You did not understand my comment. Dollar stores do not sell jeans and the underwear they sell does not last a whole year! You need to go to a department store to stock up on clothing. And please don’t tell me they should just go to goodwill or wait for donations or something because I’m talking about families who work for a living and would see that as taking handouts or not the same thing as buying a new pair. I’m not talking about taking your brood to Best Buy or Toys’R'Us – I’m talking about taking them to JCPenny or Kohl’s or whatever. You either clearly did not read my comment, or you are one of those people who assumes every single store or mall is unsafe when there are reports of macing/trampling mostly taking place at Best Buys and Walmarts…no one is rushing the doors of the kids department at Sears, although the lines are still probably pretty long.

    • Scarlette

      See that as taking handouts… so it’s about your pride…?

      Also I believe the article is addressing how selfish it is to put your children and other shoppers in an uncomfortable situation as you and your kids wait 4 hours in line.

    • bridgetarlene

      Nope – not about pride. Just about managing your family’s finances responsibly, according to living within your means. This means budgeting, planning out what you can afford for a year, and, for some families, taking advantage of annual sales. I suppose you believe all working class families should live off of goodwill and donations until they make it to the middle class tax bracket – even though this is often not achieved for 2 – 3 generations. Please, you cannot expect hardworking people with jobs to live like they are poor. They are trying to do the best that they can with a lower income budget than middle class families and if they do splurge on those Jordan’s so their kids stop getting made fun of, they are criticized for living within their means. If they decide to budget and take advantage of annual sales, they are criticized for having too much pride to shop at goodwill or the dollar store? I’m really confused by what America you live in and how many working class people you know. Or maybe I’m feeding a troll.

    • t-rex

      When was the last time you were in the dollar store? What clothing they sell is limited and looks like it was bought 10 years ago. So people with limited means are supposed to miss out and just shop at a dollar store? Take your gold-plated broom handle out of your ass.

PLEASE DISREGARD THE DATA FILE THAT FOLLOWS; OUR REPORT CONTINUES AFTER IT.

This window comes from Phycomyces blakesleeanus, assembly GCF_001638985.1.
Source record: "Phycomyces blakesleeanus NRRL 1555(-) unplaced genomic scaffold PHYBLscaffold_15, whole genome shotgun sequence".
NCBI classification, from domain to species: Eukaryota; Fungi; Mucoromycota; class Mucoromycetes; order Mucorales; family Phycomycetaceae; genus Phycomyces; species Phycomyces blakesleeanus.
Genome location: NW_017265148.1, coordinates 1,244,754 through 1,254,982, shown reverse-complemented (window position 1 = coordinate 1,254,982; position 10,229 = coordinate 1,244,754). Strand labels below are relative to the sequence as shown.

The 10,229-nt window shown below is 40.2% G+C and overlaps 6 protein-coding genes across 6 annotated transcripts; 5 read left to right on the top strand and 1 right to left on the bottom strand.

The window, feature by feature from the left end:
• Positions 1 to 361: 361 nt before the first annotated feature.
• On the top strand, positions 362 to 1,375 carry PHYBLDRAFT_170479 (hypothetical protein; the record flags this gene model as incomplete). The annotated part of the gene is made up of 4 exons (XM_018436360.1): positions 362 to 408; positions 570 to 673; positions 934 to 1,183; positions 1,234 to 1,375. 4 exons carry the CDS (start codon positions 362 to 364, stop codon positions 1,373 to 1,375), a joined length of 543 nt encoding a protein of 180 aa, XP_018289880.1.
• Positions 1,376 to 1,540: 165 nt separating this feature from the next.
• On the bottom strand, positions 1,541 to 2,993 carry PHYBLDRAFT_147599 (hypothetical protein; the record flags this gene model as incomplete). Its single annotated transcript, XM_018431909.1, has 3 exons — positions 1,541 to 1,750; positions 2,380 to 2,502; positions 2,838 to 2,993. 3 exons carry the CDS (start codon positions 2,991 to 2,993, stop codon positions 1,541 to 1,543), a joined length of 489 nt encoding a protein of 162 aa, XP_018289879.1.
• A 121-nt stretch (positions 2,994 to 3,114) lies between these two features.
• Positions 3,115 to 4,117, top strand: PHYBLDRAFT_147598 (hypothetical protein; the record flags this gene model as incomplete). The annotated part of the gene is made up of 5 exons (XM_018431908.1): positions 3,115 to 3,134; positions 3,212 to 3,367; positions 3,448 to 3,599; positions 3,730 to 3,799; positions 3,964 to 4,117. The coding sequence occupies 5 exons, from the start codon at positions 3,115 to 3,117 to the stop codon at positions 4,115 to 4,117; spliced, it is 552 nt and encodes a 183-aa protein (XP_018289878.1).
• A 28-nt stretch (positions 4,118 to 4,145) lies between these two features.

• Scarlette

      Why yes. Telling people to live within their means apparently means I have a stick up my ass. Sorry, if you can barely afford gas for your car maybe you should pass up on the 7 for all mankind jeans a 85% off.

      The safety of your child should come first.

    • Vikky

      Buying good quality clothes at a 50% discount IS living within their means! It sucks that the only time of year a poor single mom can do that is on Black Friday during all the craziness. What is she supposed to do? Send her children to school in bad shoes and cheap rags that will wear out and not keep them warm? I hate Black Friday, and I’m a judge-y mom, but I just can’t blame them for doing what they have to do.

    • Venessa

      Wow..just..wow. I am trying to frame a response for the first sentence, but I just can’t.

      As for the second, there are several stories that come out each year about kids being mauled/killed at zoos. Should every parent think twice before taking their kid to the zoo?

      Not that I am a big fan of taking kids shopping late at night or way too early in the morning, but talking about Black Friday like it is a dangerous situation is a completely new level of paranoia.

  • t-rex

    Yo, I shop Black Friday. I get everything that I would normally buy during the year, except for closer to the true value of the product. Parents who buy clothing this way for their children have figured out how to save $1000 over the course of a year in clothing. It’s math, not silliness.

    • BigBlue

      This article smacked of privilege to me. Not everyone is out to save five bucks on a 60 inch plasma screen TV for the bathroom…

  • Nic

    I took my toddler black Friday shopping this year, I got so many glares for it. Someone I know even made a passive-aggressive facebook status about it. I really find this reaction to be pretentious. People hear a few (often sensationalized) stories in the news every year of someone getting stepped on or punched in the face over a black Friday deal and suddenly black Friday shopping is the most lowly barbaric tradition someone could take part in. I live in a small town. I waited in line for 10 minutes. No one pushed us. When we would accidentally bump carts with someone, everyone involved said sorry and smiled. It was a very pleasant experience. There were no brawls over products. I was able to buy every single gift I needed for my daughter this Christmas and I saved a lot of money. I couldn’t get a babysitter, as her father had to work all night. We don’t have a lot of money but we were able to get our daughter some really nice things because of black Friday. We went home and went to bed and slept well. She’ll get some great stuff Christmas morning under the tree. My kid is fine. I think this is totally FAKE concern for children, and more about demeaning people for doing bargain shopping.

  • BigBlue

    My Black Friday shopping experience was nothing like you described. It was no different than a regular day at the mall. Why shouldn’t I bring my son? I normally like Lindsay’s posts but this one seemed way off the mark.

  • C.J.

    I go every year with the same friend. It is something we find fun to do together. We don’t go for the big ticket items, those lines are crazy! This year we went at about 2am. I felt sorry for the little kids. They obviously didn’t want to be there.